add

Tracks any set of files as a single or multiple components.

Synopsis

bit add|a <files> [-i|--id <id>] [-m|--main <main file name>] [-t|--tests <tests>] [-n|--namespace <namespace>] [-e|--exclude <files to exclude>] [-o|--override]

Examples

Tracking a single-file component

You can track a component based on a single file.

bit add src/foo/bar.js

This creates a single component with one file, which is also defined as the main file. By default, the directory becomes the namespace, and the file name becomes the component name, so the new component’s id will be foo/bar.

Tracking a directory as a single component

You can track a component based on a whole directory

bit add src/foo/

This creates a single component that contains all the files in the directory. The component namespace becomes the parent directory, and the component name becomes the child directory, so the new component’s id will be src/foo.

Note

Bit searches for an index file to be defined as the component’s main file. If no such file is found, the component won’t be tracked and en error message will be displayed. In order to specify a custom main file, use the --main flag as mentioned in the next section.

Tracking a directory as a single component, with a custom main file

When tracking a component with multiple files, you can specify a custom main file using the --main flag. This is useful when:

  • There is no index file - which means bit has no way of determining which file is the main one.
  • You just want to have the last say ;)
bit add src/foo/ --main bar.js

This will create a component with the id src/foo, with bar.js as the main file (even when there’s an index file in the same directory).

Tracking multiple components using a file list

You can start tracking multiple components at once using a file list - Just mention multiple files with spaces as a separator.

bit add src/foo/bar.js src/utils/connect.js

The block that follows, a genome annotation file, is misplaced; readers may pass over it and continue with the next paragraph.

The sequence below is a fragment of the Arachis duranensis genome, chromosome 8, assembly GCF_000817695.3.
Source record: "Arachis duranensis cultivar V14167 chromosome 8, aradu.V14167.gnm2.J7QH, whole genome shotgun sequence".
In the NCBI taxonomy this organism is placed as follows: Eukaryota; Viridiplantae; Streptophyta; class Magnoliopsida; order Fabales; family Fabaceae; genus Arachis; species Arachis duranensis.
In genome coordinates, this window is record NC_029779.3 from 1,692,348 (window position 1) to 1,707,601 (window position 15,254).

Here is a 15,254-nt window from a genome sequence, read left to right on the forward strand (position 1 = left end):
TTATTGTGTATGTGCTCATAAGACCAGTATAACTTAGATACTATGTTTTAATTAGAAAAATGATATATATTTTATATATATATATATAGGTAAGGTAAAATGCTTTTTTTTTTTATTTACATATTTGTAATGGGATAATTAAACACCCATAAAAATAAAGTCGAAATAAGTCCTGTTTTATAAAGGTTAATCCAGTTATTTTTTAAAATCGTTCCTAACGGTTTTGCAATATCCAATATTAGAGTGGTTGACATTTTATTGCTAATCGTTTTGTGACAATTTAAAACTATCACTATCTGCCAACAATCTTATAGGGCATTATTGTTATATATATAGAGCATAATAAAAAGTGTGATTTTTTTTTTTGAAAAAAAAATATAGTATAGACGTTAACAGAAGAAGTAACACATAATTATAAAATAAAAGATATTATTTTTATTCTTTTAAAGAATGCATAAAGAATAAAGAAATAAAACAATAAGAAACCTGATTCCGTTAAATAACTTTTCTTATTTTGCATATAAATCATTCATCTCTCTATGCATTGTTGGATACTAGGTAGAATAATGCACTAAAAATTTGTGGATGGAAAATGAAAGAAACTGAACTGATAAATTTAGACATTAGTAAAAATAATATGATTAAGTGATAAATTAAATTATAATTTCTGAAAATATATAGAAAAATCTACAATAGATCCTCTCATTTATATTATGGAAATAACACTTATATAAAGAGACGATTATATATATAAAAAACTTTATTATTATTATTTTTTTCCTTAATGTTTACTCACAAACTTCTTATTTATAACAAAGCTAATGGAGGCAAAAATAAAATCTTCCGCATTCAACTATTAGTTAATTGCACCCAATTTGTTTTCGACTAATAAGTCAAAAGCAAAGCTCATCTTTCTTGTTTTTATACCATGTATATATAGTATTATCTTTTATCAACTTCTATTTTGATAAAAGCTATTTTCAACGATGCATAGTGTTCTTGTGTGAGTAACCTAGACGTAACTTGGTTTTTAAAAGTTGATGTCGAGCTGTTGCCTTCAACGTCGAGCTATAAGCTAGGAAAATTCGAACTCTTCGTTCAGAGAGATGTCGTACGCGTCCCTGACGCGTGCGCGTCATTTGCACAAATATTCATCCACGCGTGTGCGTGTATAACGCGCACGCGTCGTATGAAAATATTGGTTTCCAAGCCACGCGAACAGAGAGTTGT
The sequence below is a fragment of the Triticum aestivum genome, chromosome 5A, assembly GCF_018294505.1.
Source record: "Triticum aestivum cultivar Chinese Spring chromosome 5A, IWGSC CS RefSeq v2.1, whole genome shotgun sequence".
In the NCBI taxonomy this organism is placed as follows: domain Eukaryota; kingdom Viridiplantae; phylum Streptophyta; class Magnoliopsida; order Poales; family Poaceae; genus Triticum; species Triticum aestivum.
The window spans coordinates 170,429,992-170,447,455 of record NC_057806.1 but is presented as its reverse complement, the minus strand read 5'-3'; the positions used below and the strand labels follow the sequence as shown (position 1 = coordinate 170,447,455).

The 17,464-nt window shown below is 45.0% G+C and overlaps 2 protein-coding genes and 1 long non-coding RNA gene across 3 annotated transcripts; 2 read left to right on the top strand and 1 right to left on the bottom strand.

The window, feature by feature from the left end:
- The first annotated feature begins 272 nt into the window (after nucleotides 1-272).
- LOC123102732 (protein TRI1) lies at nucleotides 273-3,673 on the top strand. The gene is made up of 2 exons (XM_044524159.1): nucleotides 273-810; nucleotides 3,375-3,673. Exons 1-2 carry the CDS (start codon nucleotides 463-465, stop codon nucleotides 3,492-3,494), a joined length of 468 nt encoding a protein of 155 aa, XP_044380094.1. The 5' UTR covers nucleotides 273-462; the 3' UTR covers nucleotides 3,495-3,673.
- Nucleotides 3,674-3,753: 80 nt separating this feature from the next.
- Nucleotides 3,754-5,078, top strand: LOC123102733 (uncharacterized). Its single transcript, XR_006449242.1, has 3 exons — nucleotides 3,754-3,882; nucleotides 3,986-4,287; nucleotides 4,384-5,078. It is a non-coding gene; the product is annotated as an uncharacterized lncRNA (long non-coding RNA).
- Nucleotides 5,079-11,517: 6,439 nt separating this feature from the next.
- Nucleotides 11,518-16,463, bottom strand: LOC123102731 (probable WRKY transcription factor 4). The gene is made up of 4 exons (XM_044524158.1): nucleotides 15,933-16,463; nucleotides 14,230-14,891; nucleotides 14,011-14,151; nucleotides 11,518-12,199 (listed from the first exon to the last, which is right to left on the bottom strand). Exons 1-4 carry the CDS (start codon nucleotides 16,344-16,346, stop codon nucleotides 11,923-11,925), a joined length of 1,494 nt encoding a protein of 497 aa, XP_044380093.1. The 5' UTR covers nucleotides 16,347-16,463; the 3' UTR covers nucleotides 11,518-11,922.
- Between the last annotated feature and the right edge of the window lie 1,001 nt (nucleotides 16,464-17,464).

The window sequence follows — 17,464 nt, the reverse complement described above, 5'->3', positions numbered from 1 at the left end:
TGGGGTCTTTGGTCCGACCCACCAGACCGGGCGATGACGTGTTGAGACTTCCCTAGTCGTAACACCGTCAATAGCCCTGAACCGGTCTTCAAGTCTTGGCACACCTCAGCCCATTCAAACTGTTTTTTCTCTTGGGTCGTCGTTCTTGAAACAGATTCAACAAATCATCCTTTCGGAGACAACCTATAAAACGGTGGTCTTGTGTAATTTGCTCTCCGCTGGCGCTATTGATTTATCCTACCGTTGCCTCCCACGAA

This will create two components: foo/bar and utils/connect.

Tracking a file list as a single component

You can track files from different places under the same component, by specifying a file list, and the --id flag, which specifies a component id.

bit add src/one/foo.js src/two/bar.js --id my/name --main src/one/foo.js

This will create a single component with the id my/name and the files bar.js and foo.js (which will be defined as the main file).

Note

The --id flag specifies a component id. This means that whenever you use it, bit will try to track a single component with that id.

Tracking a component with a custom id

You can just override bit’s default naming behavior by specifying the --id flag.

bit add src/foo/bar.js --id what/ever

This will create a component with the id what/ever, instead of foo/bar.

Tracking an additional file for an existing component

Forgot to add a file to a component? No worries, just add it a late phase. Let’s say you’ve got a component whose id is foo/bar, with two files: index.js and bar.js. Now you’ve got a new file - new.js.

bit add src/foo/new.js --id foo/bar

By specifying the existing component id, you’ve ensured the file will be tracked as part of the already-existing foo/bar component, which now contains all the three files together.

Tracking components from different places with the same namespace

You can track multiple components at once with the same namespace, even when they’re not under the same directory - just use the --namespace flag.

bit add src/foo/bar.js src/second/hi.js --namespace jaja

This will create two components: jaja/bar, jaja/hi.

Tracking a single directory as multiple components

You can use glob pattern to track a single directory as multiple components.

bit add src/foo/*

This will create as many components as there are files inside the directory, all with foo as their namespace. For example, if foo directory contains two files - bar.js and second.js, two components will be created: foo/bar and foo/second.

Note

If you want to only track components of a specific file extension, just use the glob pattern as follows: bit add src/foo/*.js.

Tracking a component for each sub-directory

You can use glob pattern to track a each sub-directory as a component.

bit add src/**/

This will create a component for each of src’s sub-directories (and files). For example, let’s say this is our file structure:

└───src
    └───one
        └───index.js
    └───two
        └───index.js
    └───single.js

The components created will be: src/single, src/one, src/two.

Note

If you want to exclude some of the files or directories, use the —exclude flag.

Tracking a component for each sub-directory, and setting the main file dynamically

What happens if the main file in each component has the component/directory name?

For example, let’s say this is our file structure:

└───src
    └───one
        └───one.js
        └───not-main.js
        └───README.md
    └───two
        └───two.js
        └───not-main.js